The notion that sebum is good is wrong on so many levels. Yes, sebum might be good for hair, but it's awful for scalp. Fungus feeds on sebum. Washing it out is essential for scalp health. So so so many people get scalp issues after going no-poo or low-poo. Scritching isn't enough, it just removes what can be removed with a brush or nails, it doesn't clean the scalp properly. From what I've read over the past few months people who don't use shampoos and are doing ok are more of an exception rather than the norm. I had normal scalp and still got issues on low-poo and stretching washes, I can't imagine how an oily scalp would do on such routine.

If you stretch washes or don't use shampoo at all sebum can change its consistency, become more waxy rather than liquid, clog follicles and cause thinning of individual strands and hairloss. It is also what contributes to the effect of less oily scalp,like,of course it seems less oily, your follicles are clogged and can't allow the excess sebum to come out easily. It hasn't "rebalanced", it got worse and you don't even realise it.

When a person has oily and acne-prone face everyone's telling them that it's important to wash it daily to prevent bacteria from growing in the excess sebum, yet oily scalp is treated so differently for some reason. Gosh. Just wash your hair, people. Use other oils like coconut or olive if you want to nourish your hair.

(Whatever I just said doesn't apply to people with dry scalp, obviously)

To be fair it was mentioned that over production can be a problem. It seems logical that when a person has found their optimal routine for washing their hair then it can be helpful to move that sebum away from the scalp and down the shaft between washes, which supports the point you make. Sebum is naturally produced by the scalp and skin to protect from water loss etc. Without it problems can occur, just as not removing it regularly can also produce problems.

LadyCelestina
May 15th, 2019, 07:08 AM
Who is green beauty? Is she a trichologist? A dermatologist? Has she ever published a research in this field? Does she successfully treat people with scalp conditions? Why should we listen to her?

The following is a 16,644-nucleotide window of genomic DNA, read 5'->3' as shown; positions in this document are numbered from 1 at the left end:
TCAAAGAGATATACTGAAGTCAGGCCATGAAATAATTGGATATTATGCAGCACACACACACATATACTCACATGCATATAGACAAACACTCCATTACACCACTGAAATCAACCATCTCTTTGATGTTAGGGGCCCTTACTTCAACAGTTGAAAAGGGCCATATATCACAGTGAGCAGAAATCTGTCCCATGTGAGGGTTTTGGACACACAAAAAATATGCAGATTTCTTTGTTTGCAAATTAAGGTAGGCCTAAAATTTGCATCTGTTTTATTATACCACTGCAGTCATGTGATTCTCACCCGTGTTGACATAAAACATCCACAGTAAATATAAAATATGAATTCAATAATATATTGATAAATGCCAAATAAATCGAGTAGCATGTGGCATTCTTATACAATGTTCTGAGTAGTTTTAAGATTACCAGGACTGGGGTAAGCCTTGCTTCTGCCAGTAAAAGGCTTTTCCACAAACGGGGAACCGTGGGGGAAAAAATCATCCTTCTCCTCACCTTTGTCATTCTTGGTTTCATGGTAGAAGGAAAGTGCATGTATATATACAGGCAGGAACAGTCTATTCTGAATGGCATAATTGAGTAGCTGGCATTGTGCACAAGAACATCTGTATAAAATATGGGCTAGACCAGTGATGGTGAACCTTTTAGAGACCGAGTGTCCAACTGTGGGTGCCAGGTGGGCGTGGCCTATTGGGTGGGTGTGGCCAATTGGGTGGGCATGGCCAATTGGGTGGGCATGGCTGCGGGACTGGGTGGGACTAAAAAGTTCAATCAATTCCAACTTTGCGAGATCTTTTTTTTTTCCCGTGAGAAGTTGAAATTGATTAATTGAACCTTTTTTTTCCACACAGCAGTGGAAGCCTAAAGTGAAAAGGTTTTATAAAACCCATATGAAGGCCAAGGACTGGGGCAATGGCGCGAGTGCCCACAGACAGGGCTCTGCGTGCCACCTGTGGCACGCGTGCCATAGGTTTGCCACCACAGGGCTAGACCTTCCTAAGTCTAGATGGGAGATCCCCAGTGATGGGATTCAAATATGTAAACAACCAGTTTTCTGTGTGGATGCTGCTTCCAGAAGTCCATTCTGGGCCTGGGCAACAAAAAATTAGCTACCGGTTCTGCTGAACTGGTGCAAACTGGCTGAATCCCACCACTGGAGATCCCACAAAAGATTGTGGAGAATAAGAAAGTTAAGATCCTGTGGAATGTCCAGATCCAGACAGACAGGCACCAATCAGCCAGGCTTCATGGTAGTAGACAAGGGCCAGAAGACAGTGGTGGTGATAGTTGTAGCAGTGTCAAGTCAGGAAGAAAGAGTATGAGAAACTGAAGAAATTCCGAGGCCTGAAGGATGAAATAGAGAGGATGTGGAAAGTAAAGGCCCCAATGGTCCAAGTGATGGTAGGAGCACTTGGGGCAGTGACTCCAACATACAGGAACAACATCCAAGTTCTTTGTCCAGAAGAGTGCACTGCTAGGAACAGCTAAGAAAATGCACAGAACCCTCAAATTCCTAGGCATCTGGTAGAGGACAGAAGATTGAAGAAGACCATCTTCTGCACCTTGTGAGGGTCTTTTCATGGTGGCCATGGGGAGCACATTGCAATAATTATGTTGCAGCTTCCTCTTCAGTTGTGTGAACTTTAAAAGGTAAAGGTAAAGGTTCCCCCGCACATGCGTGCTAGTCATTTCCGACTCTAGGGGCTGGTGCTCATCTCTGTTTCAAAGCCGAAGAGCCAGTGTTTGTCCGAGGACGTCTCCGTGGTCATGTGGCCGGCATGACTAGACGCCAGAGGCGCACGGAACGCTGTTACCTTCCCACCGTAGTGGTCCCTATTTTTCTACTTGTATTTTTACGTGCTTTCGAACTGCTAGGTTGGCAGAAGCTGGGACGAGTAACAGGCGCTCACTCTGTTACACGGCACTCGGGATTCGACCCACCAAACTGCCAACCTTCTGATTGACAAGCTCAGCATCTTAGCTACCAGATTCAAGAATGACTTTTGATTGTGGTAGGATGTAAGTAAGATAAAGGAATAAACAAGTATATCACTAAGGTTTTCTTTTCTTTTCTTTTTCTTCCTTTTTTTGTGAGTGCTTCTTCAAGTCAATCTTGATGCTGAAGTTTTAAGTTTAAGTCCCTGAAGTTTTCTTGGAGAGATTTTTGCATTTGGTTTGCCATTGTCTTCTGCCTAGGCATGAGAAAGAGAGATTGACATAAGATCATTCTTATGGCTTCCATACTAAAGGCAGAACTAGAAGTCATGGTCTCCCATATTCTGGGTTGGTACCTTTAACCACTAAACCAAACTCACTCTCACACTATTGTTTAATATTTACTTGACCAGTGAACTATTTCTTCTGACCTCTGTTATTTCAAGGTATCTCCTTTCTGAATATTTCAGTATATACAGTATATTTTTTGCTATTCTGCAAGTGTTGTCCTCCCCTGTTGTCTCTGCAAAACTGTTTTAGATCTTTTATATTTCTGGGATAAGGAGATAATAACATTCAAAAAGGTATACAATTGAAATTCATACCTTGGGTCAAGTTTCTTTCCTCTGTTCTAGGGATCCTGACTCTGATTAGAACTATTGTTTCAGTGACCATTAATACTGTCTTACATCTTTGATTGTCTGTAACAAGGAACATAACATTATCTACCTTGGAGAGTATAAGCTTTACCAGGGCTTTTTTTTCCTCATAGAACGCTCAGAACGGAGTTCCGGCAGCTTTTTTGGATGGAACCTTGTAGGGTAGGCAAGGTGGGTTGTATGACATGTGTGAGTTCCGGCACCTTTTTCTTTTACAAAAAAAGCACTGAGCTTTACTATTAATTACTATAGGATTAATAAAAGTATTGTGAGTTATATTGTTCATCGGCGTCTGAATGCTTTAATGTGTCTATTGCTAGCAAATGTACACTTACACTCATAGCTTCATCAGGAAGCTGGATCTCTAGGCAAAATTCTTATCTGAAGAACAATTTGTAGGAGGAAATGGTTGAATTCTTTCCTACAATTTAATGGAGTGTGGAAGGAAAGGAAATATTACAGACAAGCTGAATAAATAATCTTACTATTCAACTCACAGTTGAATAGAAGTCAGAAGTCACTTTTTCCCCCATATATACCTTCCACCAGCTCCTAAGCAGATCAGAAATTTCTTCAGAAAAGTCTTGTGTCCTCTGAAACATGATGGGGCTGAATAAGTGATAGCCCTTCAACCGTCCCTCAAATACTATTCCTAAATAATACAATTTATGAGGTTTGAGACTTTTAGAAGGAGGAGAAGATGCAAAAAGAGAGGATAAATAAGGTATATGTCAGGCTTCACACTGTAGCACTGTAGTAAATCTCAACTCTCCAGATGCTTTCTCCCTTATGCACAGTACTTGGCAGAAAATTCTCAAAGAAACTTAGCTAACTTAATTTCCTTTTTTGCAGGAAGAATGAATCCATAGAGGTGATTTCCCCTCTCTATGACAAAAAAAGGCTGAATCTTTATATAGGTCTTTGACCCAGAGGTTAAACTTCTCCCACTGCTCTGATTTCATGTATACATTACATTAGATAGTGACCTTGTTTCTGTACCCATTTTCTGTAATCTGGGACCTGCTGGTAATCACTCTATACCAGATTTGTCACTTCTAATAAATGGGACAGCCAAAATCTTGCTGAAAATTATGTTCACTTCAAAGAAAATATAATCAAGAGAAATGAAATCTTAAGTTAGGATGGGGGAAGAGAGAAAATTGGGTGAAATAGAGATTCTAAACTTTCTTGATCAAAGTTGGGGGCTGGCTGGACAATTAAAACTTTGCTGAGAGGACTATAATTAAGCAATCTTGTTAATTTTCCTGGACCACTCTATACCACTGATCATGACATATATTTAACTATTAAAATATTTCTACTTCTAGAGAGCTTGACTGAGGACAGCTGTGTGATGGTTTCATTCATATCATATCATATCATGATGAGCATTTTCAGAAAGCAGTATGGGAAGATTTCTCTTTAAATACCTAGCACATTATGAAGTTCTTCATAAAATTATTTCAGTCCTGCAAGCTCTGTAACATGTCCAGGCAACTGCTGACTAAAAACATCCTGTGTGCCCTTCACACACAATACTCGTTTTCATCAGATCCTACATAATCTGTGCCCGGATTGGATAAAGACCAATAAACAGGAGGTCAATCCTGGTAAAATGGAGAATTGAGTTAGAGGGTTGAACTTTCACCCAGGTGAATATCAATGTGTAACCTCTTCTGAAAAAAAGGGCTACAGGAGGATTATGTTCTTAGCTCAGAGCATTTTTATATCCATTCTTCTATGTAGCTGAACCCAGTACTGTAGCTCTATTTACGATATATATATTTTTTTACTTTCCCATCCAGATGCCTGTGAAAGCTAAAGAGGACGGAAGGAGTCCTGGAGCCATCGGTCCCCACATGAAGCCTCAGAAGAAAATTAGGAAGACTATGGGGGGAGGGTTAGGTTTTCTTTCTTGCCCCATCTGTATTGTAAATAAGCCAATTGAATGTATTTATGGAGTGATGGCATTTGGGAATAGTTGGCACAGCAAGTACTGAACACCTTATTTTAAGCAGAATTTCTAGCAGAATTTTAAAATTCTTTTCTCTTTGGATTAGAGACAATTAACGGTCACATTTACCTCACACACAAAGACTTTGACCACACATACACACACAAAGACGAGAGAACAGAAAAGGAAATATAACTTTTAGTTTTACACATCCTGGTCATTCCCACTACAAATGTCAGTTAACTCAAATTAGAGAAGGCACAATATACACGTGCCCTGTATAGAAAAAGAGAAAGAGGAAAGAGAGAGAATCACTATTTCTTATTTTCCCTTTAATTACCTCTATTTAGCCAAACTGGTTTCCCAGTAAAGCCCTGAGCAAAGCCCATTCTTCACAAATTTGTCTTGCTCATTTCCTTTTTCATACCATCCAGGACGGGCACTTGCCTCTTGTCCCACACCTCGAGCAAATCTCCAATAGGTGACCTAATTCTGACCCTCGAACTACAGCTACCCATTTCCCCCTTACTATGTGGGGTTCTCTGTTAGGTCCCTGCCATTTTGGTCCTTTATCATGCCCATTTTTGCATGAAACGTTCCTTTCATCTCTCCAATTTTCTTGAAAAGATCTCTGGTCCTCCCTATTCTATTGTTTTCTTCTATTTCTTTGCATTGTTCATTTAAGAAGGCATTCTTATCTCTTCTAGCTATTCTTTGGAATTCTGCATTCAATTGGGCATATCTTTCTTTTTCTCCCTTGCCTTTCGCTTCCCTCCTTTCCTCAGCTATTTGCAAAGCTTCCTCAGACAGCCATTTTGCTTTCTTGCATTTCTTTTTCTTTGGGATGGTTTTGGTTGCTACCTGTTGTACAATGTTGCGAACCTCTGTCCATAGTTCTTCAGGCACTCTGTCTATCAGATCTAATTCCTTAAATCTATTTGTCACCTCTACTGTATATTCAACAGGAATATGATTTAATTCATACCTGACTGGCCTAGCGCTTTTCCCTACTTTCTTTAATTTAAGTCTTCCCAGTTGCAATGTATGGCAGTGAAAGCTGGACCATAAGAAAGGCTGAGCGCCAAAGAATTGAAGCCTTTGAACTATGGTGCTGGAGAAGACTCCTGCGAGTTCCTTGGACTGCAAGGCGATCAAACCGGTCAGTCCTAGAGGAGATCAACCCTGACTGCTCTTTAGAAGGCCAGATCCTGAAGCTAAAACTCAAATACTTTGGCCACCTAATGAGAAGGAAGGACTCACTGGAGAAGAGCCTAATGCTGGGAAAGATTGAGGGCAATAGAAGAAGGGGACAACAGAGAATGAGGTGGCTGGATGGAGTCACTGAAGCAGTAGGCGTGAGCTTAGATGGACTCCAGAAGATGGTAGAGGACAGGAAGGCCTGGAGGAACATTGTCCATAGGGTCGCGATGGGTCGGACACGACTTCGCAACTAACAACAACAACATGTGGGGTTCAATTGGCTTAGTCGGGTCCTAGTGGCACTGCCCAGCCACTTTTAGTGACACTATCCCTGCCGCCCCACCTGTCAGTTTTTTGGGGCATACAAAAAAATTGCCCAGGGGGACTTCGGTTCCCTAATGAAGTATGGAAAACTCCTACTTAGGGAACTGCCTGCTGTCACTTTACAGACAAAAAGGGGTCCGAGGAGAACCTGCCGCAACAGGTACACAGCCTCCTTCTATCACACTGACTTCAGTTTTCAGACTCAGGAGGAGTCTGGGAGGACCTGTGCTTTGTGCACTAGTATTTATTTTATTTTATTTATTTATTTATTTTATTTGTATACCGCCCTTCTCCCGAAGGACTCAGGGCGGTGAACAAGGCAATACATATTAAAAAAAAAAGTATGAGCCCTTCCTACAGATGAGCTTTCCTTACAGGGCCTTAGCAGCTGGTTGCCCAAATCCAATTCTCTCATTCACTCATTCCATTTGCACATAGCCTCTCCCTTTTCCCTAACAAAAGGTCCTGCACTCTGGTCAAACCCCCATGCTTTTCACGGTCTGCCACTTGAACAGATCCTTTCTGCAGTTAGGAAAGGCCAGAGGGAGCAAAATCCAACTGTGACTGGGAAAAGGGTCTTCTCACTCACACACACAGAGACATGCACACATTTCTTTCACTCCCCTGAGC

The notion that sebum is good is wrong on so many levels. Yes, sebum might be good for hair, but it's awful for scalp. Fungus feeds on sebum. Washing it out is essential for scalp health. So so so many people get scalp issues after going no-poo or low-poo. Scritching isn't enough, it just removes what can be removed with a brush or nails, it doesn't clean the scalp properly. From what I've read over the past few months people who don't use shampoos and are doing ok are more of an exception rather than the norm. I had normal scalp and still got issues on low-poo and stretching washes, I can't imagine how an oily scalp would do on such routine.

If you stretch washes or don't use shampoo at all sebum can change its consistency, become more waxy rather than liquid, clog follicles and cause thinning of individual strands and hairloss. It is also what contributes to the effect of less oily scalp,like,of course it seems less oily, your follicles are clogged and can't allow the excess sebum to come out easily. It hasn't "rebalanced", it got worse and you don't even realise it.

When a person has oily and acne-prone face everyone's telling them that it's important to wash it daily to prevent bacteria from growing in the excess sebum, yet oily scalp is treated so differently for some reason. Gosh. Just wash your hair, people. Use other oils like coconut or olive if you want to nourish your hair.

(Whatever I just said doesn't apply to people with dry scalp, obviously)

We are all curious as to what sources you have to back up your claims :)